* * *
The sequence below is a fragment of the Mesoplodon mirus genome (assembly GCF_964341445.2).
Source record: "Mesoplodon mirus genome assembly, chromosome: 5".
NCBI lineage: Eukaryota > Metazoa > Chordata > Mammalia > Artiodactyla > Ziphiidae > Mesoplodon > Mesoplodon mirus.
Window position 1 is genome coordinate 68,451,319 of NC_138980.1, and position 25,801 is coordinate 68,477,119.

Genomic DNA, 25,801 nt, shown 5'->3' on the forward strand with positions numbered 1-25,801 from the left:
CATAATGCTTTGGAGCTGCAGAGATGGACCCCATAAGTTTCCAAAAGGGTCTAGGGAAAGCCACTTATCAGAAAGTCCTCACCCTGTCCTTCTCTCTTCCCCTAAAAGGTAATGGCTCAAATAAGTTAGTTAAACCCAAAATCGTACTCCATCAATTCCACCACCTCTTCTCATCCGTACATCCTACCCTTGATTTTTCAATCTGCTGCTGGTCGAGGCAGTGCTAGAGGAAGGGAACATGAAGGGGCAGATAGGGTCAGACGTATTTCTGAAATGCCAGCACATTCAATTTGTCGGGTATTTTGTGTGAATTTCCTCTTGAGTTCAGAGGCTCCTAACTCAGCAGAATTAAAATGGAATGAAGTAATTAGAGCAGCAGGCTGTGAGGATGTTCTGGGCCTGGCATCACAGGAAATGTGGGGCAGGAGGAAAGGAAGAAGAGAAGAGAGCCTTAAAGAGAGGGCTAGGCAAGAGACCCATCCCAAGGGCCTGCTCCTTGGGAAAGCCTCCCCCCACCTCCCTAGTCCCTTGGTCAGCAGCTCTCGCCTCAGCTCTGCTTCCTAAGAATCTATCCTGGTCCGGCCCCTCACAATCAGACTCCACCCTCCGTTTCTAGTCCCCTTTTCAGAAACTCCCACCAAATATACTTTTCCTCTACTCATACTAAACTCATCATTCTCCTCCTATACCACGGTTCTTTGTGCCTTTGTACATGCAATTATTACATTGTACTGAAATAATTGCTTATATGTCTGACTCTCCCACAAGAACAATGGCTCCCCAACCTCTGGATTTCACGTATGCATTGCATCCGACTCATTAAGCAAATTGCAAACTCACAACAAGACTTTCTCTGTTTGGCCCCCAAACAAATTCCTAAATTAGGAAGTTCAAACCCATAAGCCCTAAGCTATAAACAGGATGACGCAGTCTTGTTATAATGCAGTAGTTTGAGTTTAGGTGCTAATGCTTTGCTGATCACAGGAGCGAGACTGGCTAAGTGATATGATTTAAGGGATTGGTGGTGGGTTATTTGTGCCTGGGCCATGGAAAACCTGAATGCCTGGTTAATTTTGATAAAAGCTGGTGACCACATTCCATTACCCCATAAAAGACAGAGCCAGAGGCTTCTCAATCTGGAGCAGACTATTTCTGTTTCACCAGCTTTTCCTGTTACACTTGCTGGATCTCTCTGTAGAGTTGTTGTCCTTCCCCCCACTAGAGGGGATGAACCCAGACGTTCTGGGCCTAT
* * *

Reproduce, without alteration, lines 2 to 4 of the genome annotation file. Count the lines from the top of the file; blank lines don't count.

Source record: "Mesoplodon mirus genome assembly, chromosome: 5".
NCBI lineage: Eukaryota > Metazoa > Chordata > Mammalia > Artiodactyla > Ziphiidae > Mesoplodon > Mesoplodon mirus.
Window position 1 is genome coordinate 68,451,319 of NC_138980.1, and position 25,801 is coordinate 68,477,119.